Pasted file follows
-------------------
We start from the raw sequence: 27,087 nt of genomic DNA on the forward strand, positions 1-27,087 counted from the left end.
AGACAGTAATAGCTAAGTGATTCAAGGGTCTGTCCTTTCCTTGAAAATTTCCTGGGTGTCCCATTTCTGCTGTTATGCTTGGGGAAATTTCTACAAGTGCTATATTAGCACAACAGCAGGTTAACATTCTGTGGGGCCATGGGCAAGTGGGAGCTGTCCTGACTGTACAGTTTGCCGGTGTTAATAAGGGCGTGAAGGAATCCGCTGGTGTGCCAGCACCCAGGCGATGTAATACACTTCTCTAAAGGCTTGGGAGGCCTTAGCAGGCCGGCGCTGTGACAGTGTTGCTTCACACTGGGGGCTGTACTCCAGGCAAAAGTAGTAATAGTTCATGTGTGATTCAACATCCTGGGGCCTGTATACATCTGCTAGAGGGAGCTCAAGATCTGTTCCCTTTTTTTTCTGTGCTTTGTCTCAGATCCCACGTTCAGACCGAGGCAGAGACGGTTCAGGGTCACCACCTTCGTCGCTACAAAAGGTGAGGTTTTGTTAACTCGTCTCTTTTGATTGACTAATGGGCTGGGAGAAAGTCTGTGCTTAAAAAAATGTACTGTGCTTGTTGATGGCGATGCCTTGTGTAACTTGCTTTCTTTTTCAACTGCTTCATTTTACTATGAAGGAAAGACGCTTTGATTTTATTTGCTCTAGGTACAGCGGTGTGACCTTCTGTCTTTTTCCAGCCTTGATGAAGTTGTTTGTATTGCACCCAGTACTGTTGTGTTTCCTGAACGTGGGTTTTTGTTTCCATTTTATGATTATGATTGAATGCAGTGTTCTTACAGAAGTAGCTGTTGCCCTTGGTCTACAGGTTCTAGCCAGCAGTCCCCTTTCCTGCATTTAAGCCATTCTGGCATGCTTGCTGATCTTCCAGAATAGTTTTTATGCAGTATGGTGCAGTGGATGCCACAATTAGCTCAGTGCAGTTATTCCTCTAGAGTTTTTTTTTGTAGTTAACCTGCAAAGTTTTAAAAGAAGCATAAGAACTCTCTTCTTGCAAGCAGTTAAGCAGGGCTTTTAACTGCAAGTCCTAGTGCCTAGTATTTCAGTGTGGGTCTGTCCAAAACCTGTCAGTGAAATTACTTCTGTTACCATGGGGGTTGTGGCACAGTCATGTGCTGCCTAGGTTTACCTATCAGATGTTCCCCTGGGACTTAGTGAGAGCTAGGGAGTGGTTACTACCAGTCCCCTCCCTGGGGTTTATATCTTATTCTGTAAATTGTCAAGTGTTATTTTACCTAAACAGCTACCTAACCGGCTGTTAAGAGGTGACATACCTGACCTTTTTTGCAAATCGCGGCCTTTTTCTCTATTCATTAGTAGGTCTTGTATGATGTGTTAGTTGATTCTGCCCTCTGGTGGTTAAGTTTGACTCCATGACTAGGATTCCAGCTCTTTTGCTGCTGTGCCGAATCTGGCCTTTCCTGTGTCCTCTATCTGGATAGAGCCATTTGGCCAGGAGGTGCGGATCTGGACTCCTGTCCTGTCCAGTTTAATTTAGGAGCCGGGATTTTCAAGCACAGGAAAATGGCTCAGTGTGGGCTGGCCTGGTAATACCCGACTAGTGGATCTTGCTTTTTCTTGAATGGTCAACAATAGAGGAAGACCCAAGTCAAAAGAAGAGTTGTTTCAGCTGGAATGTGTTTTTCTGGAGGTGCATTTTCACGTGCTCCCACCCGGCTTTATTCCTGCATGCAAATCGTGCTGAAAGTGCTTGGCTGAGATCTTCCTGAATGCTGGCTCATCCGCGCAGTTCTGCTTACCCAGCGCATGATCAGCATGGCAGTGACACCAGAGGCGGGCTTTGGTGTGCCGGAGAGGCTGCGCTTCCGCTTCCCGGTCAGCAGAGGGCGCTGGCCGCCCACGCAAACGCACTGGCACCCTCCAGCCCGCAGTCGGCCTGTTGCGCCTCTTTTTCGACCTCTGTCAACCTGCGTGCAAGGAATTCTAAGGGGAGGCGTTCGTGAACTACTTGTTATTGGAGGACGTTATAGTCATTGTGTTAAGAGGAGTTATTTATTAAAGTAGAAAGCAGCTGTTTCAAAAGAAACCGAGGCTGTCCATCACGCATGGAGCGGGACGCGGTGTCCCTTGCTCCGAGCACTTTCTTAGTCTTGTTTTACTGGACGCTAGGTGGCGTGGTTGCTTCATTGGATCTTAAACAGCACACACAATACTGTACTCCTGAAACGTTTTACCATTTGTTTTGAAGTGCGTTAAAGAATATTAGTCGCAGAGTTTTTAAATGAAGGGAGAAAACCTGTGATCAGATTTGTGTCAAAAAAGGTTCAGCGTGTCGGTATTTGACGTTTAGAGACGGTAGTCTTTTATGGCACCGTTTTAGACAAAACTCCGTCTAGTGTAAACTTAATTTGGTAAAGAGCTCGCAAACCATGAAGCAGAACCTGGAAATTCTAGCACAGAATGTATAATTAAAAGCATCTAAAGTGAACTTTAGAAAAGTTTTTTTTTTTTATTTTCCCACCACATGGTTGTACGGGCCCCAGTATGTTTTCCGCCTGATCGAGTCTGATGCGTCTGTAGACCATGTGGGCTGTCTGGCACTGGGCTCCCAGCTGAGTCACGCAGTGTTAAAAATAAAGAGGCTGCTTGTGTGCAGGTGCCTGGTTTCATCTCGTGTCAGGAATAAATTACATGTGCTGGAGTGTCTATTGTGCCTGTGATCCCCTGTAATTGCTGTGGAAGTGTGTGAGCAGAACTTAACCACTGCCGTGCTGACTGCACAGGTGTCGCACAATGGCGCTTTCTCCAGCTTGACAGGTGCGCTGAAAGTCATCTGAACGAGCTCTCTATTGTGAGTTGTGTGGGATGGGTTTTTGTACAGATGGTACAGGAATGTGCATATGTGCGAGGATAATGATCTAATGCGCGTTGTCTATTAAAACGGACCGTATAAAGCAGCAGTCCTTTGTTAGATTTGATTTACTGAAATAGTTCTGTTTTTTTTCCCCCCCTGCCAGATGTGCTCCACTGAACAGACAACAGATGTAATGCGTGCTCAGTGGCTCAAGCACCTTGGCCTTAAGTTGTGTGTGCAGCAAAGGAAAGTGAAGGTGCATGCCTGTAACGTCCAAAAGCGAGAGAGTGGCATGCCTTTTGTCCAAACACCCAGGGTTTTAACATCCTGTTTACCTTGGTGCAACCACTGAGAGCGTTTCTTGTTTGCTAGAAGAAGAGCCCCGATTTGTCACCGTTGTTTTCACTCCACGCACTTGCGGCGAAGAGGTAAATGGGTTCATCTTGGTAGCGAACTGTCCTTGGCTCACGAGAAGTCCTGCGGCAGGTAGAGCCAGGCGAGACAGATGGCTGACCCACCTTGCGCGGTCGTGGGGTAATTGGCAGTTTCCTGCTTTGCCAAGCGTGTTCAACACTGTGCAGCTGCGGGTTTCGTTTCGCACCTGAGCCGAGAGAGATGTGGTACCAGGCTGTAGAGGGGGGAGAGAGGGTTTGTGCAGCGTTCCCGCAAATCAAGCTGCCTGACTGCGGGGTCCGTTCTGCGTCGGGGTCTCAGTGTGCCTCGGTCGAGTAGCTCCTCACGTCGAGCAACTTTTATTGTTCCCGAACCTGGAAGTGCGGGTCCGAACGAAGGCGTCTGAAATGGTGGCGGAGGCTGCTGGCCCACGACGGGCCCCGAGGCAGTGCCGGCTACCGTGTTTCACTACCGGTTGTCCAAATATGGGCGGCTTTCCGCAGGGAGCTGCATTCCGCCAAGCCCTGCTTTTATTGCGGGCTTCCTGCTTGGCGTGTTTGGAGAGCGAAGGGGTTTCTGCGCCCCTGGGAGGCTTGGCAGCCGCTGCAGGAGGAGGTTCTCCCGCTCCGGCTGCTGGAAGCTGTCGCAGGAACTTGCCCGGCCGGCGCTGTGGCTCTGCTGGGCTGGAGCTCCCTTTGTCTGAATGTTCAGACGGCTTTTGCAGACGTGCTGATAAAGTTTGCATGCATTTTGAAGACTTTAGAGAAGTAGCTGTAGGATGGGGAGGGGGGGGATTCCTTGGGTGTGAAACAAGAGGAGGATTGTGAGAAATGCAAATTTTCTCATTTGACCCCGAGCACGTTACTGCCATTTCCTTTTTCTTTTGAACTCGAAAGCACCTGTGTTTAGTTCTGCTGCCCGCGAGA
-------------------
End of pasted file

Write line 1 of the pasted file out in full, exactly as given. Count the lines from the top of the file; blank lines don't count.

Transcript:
We start from the raw sequence: 27,087 nt of genomic DNA on the forward strand, positions 1-27,087 counted from the left end.